Neil Heslin, the father of six-year-old Sandy Hook Elementary school student Jesse Lewis, gave emotional testimony before Connecticut state lawmakers in Hartford Monday, calling for a ban on assault-style weapons like the one Adam Lanza used to kill his son.
According to USA Today, more than 1,000 people attended the hearing at Hartford's Legislative Office Building, including the families of Sandy Hook school victims, pro-gun advocates, and local officials.
“I still can't see why any civilian, anybody in this room in fact, needs weapons of that sort. You're not going to use them for hunting, even for home protection," Heslin said to cries of "Second Amendment!" by gun supporters in the audience.
The Connecticut Post described the scene:
The sometimes boisterous public hearing -- after nearly four hours of testimony from State Police, parents of slain Newtown first-graders and city mayors -- seemed dominated by gun owners, who railed at more than 90 proposed bills.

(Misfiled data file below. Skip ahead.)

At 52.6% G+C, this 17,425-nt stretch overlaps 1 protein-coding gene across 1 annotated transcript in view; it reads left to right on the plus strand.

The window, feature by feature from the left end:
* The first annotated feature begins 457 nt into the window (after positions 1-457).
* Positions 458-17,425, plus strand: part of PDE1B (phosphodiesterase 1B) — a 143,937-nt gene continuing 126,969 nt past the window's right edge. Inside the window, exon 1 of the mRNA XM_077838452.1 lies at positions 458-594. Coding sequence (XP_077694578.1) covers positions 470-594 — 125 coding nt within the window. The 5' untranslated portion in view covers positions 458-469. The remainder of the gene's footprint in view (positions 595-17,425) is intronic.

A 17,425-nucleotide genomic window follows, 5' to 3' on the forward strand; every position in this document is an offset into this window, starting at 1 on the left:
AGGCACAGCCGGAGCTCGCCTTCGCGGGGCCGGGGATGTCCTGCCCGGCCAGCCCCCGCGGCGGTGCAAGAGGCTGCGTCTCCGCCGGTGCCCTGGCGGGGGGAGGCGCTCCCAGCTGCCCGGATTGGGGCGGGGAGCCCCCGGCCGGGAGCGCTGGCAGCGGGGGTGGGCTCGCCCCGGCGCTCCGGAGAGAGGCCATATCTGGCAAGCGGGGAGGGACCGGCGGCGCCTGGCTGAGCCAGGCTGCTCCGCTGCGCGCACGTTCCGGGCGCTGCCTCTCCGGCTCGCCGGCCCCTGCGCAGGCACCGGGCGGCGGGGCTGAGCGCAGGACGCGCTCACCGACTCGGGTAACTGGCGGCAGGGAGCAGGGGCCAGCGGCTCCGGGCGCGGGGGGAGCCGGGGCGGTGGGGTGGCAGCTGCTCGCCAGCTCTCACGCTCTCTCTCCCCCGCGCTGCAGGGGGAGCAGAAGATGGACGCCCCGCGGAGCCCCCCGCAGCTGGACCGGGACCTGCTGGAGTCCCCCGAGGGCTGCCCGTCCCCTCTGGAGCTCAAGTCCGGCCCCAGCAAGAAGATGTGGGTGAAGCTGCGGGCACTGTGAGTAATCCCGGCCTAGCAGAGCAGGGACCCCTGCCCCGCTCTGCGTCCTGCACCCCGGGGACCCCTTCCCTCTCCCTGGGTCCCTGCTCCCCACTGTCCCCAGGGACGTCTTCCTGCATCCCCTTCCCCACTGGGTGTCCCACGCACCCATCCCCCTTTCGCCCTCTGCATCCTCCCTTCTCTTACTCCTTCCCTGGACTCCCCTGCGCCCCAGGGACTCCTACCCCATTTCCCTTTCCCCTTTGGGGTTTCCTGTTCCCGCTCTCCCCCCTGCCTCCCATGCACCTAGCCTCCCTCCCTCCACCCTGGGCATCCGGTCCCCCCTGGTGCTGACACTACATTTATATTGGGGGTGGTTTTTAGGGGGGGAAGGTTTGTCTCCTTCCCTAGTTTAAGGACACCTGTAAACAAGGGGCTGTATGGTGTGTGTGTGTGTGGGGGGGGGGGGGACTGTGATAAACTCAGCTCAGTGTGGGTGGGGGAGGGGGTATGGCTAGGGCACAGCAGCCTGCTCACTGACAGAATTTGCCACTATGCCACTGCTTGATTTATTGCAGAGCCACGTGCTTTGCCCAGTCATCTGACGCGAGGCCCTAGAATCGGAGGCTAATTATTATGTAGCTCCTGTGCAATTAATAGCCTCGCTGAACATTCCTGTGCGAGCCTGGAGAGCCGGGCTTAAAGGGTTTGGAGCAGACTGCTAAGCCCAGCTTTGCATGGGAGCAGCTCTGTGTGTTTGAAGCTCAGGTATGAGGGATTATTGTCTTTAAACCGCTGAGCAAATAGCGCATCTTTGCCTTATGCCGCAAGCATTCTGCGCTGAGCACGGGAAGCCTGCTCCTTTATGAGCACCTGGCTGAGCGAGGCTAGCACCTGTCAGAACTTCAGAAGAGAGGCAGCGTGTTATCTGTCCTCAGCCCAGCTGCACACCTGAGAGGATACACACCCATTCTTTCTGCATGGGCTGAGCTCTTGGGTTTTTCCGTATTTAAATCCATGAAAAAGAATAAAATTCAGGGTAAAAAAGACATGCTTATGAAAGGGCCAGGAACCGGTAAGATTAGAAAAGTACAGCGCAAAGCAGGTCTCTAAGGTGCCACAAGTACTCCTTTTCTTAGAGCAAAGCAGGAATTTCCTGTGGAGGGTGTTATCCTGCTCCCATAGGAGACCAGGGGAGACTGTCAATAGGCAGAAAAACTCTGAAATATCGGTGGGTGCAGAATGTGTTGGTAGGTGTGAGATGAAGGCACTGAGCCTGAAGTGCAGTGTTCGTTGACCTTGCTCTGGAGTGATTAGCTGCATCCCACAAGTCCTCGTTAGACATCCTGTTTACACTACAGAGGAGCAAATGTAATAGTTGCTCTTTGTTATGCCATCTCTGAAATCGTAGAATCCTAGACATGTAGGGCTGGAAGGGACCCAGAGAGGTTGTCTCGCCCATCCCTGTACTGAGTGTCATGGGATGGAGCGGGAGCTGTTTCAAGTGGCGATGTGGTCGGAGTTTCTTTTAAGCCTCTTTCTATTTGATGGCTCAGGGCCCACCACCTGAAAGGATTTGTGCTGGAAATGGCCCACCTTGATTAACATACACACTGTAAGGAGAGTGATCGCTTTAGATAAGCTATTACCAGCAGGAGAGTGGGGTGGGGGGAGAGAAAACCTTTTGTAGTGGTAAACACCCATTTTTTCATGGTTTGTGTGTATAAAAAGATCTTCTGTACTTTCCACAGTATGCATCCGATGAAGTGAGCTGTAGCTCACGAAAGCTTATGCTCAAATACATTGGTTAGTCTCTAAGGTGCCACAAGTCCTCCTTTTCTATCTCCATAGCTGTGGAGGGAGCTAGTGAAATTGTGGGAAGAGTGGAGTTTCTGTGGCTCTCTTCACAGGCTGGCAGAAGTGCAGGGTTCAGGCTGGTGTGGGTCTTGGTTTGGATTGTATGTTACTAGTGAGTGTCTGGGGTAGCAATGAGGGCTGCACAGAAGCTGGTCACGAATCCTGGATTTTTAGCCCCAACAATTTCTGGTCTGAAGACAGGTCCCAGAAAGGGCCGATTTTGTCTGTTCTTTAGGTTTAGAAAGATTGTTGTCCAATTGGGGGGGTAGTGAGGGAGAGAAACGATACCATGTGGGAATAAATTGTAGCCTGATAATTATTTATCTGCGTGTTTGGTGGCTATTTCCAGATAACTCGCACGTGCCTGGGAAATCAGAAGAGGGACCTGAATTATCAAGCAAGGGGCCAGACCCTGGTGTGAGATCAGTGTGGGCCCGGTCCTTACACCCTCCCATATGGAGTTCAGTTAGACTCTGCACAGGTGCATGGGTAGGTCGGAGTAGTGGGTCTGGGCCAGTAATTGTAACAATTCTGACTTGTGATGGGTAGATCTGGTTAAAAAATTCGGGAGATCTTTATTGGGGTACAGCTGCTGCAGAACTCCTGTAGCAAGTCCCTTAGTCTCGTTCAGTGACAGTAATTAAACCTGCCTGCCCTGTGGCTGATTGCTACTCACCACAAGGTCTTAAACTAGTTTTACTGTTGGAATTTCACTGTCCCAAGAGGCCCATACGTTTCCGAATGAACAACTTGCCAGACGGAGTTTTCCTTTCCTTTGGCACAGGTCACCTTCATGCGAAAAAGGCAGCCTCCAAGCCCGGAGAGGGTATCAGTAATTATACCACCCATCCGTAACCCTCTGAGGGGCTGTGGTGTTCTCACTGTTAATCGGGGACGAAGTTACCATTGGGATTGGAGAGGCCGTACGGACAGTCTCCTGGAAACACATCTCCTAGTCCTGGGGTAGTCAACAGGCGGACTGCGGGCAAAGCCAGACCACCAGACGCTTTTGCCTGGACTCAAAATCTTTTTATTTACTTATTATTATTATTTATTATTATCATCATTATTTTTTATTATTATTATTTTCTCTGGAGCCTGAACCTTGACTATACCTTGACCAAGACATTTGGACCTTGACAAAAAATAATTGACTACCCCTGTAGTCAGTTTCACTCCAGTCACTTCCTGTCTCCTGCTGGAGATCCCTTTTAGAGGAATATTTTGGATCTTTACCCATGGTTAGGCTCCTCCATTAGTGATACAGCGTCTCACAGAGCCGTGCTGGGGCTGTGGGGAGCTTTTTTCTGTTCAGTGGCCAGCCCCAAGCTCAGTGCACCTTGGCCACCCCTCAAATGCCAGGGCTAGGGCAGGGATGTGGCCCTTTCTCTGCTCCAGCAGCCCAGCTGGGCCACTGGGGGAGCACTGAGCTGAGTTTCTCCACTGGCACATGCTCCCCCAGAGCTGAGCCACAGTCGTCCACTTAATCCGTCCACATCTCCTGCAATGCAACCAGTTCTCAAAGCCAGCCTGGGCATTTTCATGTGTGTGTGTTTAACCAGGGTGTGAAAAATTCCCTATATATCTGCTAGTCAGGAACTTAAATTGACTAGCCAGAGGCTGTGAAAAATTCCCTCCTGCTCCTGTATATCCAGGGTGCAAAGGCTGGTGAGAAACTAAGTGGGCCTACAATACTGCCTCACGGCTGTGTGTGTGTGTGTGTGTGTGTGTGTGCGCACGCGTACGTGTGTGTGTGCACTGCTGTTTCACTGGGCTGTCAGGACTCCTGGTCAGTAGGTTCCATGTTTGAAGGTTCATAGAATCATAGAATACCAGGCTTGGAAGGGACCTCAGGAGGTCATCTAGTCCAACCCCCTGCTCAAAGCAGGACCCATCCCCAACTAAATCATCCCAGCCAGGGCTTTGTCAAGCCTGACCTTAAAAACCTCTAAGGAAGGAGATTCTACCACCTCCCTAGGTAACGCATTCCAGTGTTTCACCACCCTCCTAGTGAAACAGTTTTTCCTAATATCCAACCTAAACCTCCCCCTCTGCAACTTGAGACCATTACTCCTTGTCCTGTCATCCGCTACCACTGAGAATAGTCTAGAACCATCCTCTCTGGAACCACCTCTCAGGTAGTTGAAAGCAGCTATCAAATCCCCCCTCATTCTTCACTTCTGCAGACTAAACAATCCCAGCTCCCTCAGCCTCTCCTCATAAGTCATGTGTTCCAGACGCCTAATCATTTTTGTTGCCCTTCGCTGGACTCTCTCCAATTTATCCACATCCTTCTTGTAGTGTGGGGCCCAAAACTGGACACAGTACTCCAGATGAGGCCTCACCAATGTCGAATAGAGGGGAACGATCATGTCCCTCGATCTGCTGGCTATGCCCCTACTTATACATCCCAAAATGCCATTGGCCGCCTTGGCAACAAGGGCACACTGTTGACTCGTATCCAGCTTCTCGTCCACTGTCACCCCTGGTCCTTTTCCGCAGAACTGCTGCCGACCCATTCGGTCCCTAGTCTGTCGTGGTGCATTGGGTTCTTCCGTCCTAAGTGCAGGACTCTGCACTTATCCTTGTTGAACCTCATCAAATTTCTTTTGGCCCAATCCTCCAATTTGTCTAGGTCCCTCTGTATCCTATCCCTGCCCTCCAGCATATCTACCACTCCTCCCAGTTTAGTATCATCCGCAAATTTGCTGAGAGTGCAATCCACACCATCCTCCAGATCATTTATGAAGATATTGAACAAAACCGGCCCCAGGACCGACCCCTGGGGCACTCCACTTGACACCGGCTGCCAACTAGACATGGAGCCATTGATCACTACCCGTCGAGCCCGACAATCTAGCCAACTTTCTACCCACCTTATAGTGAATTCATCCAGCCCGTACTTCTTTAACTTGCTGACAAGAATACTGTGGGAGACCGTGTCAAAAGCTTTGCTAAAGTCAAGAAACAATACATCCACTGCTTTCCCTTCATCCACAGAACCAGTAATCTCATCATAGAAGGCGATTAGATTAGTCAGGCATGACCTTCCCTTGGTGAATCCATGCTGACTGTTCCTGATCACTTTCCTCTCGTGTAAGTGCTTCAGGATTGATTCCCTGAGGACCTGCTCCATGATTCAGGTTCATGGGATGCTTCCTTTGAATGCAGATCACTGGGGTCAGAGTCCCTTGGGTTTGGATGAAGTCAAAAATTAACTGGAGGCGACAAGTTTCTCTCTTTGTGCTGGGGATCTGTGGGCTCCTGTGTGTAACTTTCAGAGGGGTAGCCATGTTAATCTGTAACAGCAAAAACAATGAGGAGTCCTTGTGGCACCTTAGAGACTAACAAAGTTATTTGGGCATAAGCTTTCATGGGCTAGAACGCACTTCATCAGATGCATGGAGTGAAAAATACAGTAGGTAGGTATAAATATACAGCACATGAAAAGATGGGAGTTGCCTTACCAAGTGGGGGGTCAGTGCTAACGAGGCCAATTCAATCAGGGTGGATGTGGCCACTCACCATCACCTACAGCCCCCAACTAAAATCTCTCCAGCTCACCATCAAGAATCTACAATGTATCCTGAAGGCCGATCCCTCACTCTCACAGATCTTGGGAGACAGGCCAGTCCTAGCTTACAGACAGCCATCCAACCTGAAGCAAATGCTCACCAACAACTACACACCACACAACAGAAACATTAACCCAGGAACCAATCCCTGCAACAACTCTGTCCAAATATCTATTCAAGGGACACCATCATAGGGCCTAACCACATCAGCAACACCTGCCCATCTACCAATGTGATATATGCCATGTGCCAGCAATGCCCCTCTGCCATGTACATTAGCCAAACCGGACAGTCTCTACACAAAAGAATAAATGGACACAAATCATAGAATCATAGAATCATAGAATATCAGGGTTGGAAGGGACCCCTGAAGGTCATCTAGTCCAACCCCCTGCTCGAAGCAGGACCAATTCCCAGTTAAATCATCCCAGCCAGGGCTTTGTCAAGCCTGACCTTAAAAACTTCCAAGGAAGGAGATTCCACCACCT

"The Second Amendment!" was shouted a couple of times by as many as a dozen gun enthusiasts in the meeting room as Neil Heslin, holding a photo of his slain 6-year-old son, Jesse Lewis, asked why Bushmaster assault-style weapons are allowed to be sold in the state.
"There are a lot of things that should be changed to prevent what happened," said Heslin, who said he grew up using guns and was undisturbed by the interruption of his testimony.
Another grieving parent, Mark Mattioli, whose son James was killed in the Newtown shooting, argued that the government needed to focus on enforcing laws already on the books, rather than make new ones.
"We need much stricter enforcement. I believe in a few simple gun laws. I think we have more than enough on the books. We should hold people individually accountable for their actions, Mattioli said.
In the full exchange, seen at the 14:40 mark below, Heslin asked the room whether anyone needed an assault-style weapon. When some members of the crowd responded, "Second Amendment shall not be infringed," an unidentified official asked audience members to refrain from making comments.
"Anyway, we're all entitled to our own opinion and I respect their opinions and their thoughts," Heslin continued.